One thing I loved about the rooms is that they weren't trying to recreate anything exactly as it appeared in the film. Instead, they give a general vibe of the film as a whole, packing in everything you might remember/love in a few select tableaus. So the Grady sisters are wearing dresses that mimic that famous Overlook carpet, and the elevator spills "blood" that's actually made out of hundreds of "Room 237" door tags. This style of thinking stretches to even individual props; the It room has curtains made from what looks like hundreds of paper boats like Georgie chased to his doom, but closer inspection reveals they're made from hot dog holders and sno-cone wrappers - alluding to other things that come from the carnival.
Of course, if you don't particularly like any of these films (I myself have minimal affinity for Lost Boys - it's an enjoyable enough movie, but I'd be lying if I said I even remembered the significance of some of the things I was taking pictures of) then it might be a tough sell unless you want to be the designated photographer. Luckily for you (presumably non-existent) folks, Maximillian has other ideas for other movies, allowing a potential future where they can rotate the options (or even change it up entirely) every time out, so maybe Los Angeles horror fans (and those traveling in) can keep it afloat long enough for him to do that Shocker room after all. Warner Bros is not sponsoring the event as far as I know; there's no reason to think that they couldn't do things like Pet Sematary (Paramount), Ghostbusters (Sony), or Wrong Turn (uh, Disney) if they so chose.
Bonus for engaged couples - they are apparently open to making themselves available for private walkthroughs if you want to make your engagement photos that much more interesting. It's currently open from Thurs-Sun every week from now until June 16th, with ticket time slots in fifteen-minute increments to keep folks spread out a bit (again, it will probably take you well over an hour to go through it all). You can head over to the official site to check times (some slots are already sold out) and find out about parking and all that (worth noting here though - apart from the It tunnel, it's fully ADA accessible, and I don't recall any major strobe lights, another plus compared to most "haunts").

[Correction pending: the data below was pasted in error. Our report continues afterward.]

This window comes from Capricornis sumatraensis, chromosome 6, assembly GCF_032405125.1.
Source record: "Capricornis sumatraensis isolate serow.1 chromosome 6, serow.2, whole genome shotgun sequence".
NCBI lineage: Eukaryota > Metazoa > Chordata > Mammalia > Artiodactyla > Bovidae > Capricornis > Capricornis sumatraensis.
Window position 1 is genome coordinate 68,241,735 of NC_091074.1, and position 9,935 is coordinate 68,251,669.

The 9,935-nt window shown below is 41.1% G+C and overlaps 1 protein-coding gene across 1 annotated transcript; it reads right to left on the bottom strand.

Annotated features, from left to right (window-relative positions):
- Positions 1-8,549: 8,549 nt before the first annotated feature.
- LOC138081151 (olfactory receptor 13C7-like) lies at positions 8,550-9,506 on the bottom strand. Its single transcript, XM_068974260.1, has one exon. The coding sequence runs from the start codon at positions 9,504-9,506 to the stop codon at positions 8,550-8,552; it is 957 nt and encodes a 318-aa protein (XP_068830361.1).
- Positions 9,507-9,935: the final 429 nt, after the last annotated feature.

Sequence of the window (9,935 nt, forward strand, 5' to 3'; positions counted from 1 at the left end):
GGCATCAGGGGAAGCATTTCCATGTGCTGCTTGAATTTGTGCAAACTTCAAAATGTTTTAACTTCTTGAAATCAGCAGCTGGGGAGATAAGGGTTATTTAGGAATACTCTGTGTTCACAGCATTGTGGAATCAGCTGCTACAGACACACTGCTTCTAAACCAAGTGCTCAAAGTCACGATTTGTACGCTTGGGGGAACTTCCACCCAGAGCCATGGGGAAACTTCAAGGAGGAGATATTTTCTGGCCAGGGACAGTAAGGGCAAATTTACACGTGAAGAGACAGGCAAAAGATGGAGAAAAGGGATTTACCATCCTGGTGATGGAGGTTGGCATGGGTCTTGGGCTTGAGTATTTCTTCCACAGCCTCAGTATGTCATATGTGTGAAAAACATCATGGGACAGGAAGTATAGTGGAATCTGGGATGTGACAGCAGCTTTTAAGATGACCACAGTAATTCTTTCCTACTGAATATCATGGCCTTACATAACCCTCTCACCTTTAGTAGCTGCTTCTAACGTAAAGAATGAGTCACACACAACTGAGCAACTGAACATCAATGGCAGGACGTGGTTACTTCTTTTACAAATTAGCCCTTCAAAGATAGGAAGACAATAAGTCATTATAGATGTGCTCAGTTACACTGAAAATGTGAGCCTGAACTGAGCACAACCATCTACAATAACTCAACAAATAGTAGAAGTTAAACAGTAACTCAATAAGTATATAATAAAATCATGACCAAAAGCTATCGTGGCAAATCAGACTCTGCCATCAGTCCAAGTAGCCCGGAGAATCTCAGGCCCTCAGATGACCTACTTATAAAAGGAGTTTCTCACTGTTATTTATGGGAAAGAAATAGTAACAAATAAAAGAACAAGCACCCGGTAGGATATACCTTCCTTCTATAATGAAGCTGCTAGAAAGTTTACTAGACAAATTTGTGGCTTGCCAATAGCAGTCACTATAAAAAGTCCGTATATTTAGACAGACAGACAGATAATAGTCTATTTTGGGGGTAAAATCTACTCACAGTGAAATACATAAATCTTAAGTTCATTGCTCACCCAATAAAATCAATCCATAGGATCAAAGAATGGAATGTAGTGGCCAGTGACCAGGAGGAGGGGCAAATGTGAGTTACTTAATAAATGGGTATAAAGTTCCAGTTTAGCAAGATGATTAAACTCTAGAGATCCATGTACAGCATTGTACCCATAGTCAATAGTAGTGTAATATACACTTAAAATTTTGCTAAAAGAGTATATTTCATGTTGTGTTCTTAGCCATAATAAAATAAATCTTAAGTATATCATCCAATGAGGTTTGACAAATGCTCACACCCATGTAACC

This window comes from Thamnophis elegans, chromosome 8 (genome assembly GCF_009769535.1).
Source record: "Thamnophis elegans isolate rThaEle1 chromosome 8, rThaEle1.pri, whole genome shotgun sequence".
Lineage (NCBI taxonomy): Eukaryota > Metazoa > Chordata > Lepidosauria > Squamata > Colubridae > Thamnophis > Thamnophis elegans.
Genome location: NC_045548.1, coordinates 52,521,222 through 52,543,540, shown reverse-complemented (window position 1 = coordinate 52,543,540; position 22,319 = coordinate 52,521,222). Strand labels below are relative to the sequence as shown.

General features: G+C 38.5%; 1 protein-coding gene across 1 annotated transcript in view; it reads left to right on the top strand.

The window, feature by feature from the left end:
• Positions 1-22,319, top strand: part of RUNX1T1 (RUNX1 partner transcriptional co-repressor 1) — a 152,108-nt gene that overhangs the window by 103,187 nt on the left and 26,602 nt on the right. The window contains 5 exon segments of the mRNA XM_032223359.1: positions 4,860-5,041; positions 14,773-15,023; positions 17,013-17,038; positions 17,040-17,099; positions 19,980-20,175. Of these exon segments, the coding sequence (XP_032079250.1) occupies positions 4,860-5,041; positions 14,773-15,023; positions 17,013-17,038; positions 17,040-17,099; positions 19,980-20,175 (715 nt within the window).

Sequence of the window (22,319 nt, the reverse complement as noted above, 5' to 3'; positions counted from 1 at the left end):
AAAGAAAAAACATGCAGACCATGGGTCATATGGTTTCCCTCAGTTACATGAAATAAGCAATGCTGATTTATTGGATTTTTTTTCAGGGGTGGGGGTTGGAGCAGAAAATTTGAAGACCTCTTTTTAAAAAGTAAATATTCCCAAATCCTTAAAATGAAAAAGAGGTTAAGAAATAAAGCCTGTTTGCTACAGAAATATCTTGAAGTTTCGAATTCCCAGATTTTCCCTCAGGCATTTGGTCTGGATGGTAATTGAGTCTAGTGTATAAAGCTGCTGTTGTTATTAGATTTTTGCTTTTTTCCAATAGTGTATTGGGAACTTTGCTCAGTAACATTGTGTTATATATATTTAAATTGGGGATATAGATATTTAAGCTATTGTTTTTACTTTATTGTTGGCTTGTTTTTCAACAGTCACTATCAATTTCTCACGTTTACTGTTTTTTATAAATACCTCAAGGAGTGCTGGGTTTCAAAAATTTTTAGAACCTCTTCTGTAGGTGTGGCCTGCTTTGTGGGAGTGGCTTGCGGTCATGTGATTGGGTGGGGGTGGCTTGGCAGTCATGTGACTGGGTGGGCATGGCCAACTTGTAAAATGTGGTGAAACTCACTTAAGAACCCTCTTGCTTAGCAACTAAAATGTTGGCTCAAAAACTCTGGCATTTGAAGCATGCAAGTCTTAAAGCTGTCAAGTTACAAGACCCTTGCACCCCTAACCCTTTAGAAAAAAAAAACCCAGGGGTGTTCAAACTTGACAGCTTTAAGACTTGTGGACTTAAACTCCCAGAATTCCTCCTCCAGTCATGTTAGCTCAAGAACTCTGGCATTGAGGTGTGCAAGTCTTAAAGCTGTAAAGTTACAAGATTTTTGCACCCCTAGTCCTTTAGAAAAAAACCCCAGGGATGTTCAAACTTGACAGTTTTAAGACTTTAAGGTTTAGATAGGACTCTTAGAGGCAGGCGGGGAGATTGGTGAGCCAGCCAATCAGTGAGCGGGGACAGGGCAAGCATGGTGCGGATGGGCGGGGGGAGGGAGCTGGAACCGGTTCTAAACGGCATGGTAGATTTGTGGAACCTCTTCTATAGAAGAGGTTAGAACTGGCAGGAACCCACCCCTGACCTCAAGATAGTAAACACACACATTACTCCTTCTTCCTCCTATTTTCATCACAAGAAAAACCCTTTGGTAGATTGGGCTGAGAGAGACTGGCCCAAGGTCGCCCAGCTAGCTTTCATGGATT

Ultimately, my favorite thing about it was that it opened in April, not October like 99% of all other horror-centric things in LA. As I've written about several times in the past, the Halloween season causes an overload of genre-themed events here in LA (and in other areas, I'm sure) that can be exhausting and make me almost sick of seeing "scary stuff", so to have this kind of event happening in the offseason is wonderful. On opening night I saw more friends than I had time to say hi to, and we are all running around like kids gawking at this or that little detail or photo op - and none of us were worn out from horror overload as we often are by mid-October. It was just a pure, stress-free reminder of how much joy these movies brought us then and now, and kudos to Maximillian and his team for putting so much thought into their displays and maximizing their considerable imagination for our amusement.
All photos courtesy of Angelica Ulloa.